Does Neosporin Expire and Can You Use it Safely After the Expiration Date?

Many survivalists have a topical antibiotic like Neosporin in their med kits to prevent cuts, scrapes and burns from becoming infected. Occasionally, these ointments may need to be replaced, but probably not nearly as often as you might think. 

Drug expiration dates have been debated for decades, but much of the debate stems from a misunderstanding of the expiration date itself.

Many people assume that when a medication reaches its expiration date, it suddenly becomes harmful. The truth is the expiration date doesn’t have anything to do with how long the medicine stays good or goes bad.

Does Neosporin Expire?

Neosporin Original Antibiotic Ointment Neosporin Original Antibiotic Ointment

According to one PubMed study 90% of medicines were still perfectly safe 15 years after their expiration dates.

Every tube of Neosporin has an expiration date stamped on it. And while Neosporin’s website discourages using topical antibiotics beyond their expiration date, they don’t really explain why. The FDA provides a much better explanation of what expiration dates truly represent. 

In 1979, the FDA required manufacturers to place an expiration date on their products to guarantee full safety and potency of the medication. Thus, the expiration date signifies the retention of the purity, quality, and strength of the topical ointment or any other medication when stored properly. 

Antibiotic ointments don’t just spontaneously go bad beyond the date of expiration. All medicines gradually degrade as they mature. Even with that degradation, however, Neosporin doesn’t become harmful. So there’s really no need to throw it out except in a few instances.

How Long Does Neosporin Last?

Off the shelf, I’ve seen Neosporin with an expiration date anywhere from one to three years beyond the date of purchase. Once you’ve reached that date, however, there’s no need to toss it. Worst-case scenario, it simply becomes less effective. 

As a matter of fact, one PubMed study that tested over a hundred different medicines revealed that 90% of them were still perfectly safe 15 years after their expiration dates.

How Do You Know Neosporin Has Gone Bad?

Although rare, there are some occasions when your Neosporin needs to find a home in the trash can. If your ointment smells bad or has had any change in its appearance, such as discoloration or separation, then it’s probably best to go ahead and discard it. 

Likewise, if there’s any change in the texture, it’s better to err on the side of caution.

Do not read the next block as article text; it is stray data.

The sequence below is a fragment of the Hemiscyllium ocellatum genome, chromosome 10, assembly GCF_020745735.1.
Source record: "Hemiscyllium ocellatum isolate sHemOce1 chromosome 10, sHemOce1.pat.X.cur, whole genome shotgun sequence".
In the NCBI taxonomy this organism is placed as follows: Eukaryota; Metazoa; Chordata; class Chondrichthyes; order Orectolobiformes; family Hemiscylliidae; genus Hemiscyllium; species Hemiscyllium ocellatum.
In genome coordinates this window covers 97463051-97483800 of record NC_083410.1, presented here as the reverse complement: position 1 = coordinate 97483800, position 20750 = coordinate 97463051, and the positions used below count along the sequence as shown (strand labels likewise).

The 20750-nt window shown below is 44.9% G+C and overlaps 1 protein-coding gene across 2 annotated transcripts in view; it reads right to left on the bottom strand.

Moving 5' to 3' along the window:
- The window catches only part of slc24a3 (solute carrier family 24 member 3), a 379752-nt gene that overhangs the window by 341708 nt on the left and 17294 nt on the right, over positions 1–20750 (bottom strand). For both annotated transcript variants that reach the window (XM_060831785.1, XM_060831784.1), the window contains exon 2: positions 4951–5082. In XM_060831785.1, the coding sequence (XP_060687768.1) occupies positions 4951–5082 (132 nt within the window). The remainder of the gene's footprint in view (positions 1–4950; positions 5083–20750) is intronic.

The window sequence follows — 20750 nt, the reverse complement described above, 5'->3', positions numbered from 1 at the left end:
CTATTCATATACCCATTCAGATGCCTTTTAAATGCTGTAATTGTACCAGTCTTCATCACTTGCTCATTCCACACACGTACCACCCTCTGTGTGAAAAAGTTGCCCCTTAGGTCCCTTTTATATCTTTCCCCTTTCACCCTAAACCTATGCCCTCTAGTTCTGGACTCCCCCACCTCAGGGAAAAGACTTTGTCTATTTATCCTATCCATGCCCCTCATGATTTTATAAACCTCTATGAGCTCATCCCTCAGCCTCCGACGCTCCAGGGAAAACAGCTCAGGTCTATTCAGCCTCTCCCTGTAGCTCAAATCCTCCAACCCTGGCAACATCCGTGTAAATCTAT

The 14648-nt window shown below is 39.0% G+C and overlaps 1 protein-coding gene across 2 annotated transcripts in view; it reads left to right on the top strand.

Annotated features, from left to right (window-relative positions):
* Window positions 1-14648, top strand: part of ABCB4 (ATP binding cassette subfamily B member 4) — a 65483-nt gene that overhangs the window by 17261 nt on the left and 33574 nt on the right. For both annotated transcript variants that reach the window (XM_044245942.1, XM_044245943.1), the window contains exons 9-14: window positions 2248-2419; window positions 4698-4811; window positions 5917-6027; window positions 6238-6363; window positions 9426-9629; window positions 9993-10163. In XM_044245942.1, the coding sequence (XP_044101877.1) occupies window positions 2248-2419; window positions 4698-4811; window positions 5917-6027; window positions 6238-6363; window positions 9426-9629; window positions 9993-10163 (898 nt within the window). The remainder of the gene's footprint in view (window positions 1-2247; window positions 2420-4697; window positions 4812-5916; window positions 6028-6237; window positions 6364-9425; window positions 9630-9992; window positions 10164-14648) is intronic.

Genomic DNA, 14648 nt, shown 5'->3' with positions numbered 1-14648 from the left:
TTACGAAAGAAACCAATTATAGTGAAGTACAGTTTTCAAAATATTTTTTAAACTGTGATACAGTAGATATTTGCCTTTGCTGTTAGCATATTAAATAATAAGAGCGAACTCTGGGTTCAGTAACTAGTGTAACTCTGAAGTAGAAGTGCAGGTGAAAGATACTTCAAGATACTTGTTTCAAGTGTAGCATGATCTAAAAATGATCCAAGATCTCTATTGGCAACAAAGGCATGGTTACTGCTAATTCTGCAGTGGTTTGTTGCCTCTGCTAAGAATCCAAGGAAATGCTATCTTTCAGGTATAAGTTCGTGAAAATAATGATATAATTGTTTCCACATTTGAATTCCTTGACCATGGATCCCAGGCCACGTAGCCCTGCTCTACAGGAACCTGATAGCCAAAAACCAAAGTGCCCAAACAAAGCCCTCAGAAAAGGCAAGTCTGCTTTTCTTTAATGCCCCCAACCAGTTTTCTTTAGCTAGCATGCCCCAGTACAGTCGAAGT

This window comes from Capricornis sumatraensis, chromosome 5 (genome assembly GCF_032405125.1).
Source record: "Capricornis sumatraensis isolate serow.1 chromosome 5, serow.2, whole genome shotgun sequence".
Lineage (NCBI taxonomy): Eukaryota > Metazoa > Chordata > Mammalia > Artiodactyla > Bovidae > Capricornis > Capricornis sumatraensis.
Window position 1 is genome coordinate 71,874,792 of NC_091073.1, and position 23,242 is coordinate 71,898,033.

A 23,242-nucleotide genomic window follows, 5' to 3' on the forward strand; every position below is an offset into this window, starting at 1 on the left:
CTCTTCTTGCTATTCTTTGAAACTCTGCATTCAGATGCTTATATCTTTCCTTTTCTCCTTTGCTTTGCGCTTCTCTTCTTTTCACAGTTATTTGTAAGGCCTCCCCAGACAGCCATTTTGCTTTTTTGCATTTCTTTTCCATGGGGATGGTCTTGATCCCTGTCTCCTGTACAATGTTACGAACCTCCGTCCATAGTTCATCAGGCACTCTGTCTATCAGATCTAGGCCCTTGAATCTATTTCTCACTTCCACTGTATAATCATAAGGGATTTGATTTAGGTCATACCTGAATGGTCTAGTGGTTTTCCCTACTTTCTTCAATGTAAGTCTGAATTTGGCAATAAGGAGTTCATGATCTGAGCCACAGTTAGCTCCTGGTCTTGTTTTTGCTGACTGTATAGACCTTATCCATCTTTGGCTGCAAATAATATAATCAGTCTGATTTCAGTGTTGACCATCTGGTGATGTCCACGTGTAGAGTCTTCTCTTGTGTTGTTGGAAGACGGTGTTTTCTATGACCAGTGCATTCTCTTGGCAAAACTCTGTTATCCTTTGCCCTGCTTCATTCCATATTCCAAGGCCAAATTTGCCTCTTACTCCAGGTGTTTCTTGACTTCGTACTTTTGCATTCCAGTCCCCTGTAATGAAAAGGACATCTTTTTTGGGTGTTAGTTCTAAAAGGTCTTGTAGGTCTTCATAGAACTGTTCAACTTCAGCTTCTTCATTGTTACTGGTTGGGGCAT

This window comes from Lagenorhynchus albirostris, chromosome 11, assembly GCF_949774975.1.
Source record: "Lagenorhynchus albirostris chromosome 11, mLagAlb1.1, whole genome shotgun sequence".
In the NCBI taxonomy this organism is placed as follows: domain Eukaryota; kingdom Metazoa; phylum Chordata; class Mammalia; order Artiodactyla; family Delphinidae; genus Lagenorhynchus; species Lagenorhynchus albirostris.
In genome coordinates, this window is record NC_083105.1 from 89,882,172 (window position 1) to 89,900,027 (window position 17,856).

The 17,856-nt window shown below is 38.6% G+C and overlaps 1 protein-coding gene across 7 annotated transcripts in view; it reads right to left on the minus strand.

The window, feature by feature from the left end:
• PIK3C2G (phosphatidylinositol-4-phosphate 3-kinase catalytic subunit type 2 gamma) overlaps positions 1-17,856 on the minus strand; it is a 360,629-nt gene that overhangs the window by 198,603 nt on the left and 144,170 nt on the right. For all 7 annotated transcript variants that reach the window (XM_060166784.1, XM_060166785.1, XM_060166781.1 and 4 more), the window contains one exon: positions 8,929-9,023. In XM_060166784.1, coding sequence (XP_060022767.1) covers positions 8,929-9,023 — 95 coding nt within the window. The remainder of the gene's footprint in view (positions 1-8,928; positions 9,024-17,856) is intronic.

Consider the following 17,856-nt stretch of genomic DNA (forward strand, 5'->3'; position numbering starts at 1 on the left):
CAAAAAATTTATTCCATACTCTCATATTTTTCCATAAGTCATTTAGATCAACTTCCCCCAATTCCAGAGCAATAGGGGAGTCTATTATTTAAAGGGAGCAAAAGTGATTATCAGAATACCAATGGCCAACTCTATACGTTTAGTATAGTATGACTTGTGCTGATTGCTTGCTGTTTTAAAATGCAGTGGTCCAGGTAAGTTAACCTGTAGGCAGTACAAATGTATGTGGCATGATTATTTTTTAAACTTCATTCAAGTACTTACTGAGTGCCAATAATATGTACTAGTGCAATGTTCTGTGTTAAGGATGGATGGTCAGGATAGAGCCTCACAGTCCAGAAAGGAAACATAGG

How to Store Neosporin

As with most medications, Neosporin should be stored in a cool, dark, and dry place. The ideal temperature zone is 68 to 77 degrees. Avoid keeping your Neosporin in the bathroom, refrigerator, freezer, or other areas where humidity can be high. 

You should also use a cotton swab for application instead of your fingers since your fingers contain moisture and may otherwise contaminate your ointment. 

What You Should Know About Neosporin

Neosporin is a triple antibiotic ointment that contains bacitracin, zinc, neomycin, and polymyxin B. While marketed for healing wounds and preventing infections, clinical trials show that petroleum jelly works just as well, if not better. Plus Vaseline is undeniably shelf-stable.

There have been some concerns noted about the use of neomycin due to allergic reactions. Approximately 11% of users experience an allergic reaction without realizing it. A common scenario is that with ongoing use of Neosporin, wounds gradually become red and inflamed and then develop weeping fluid giving the impression that the wound is worsening.

In actuality, that person is experiencing an allergic reaction to the neomycin instead. Because of this, many preppers choose to stock just a bacitracin zinc ointment or petroleum jelly instead of Neosporin. 

Additionally, the use of Neosporin or any other antibiotic ointment can contribute to antibiotic-resistant bacteria, such as MRSA. Since there is no significant evidence to suggest that antibiotic ointments are beneficial, the best thing to do for minor cuts and skin abrasions is to simply clean and cover. 


Understand that regardless of the medication you’re using, most of them won’t go from healing to harmful overnight. Expiration dates should not be thought of as use-by dates, so you don’t have to toss your tubes just because that day has come and gone. 

However, you might want to consider whether you even need Neosporin in your medicine kit at all. A tub of Vaseline is a fraction of the cost and equally effective.

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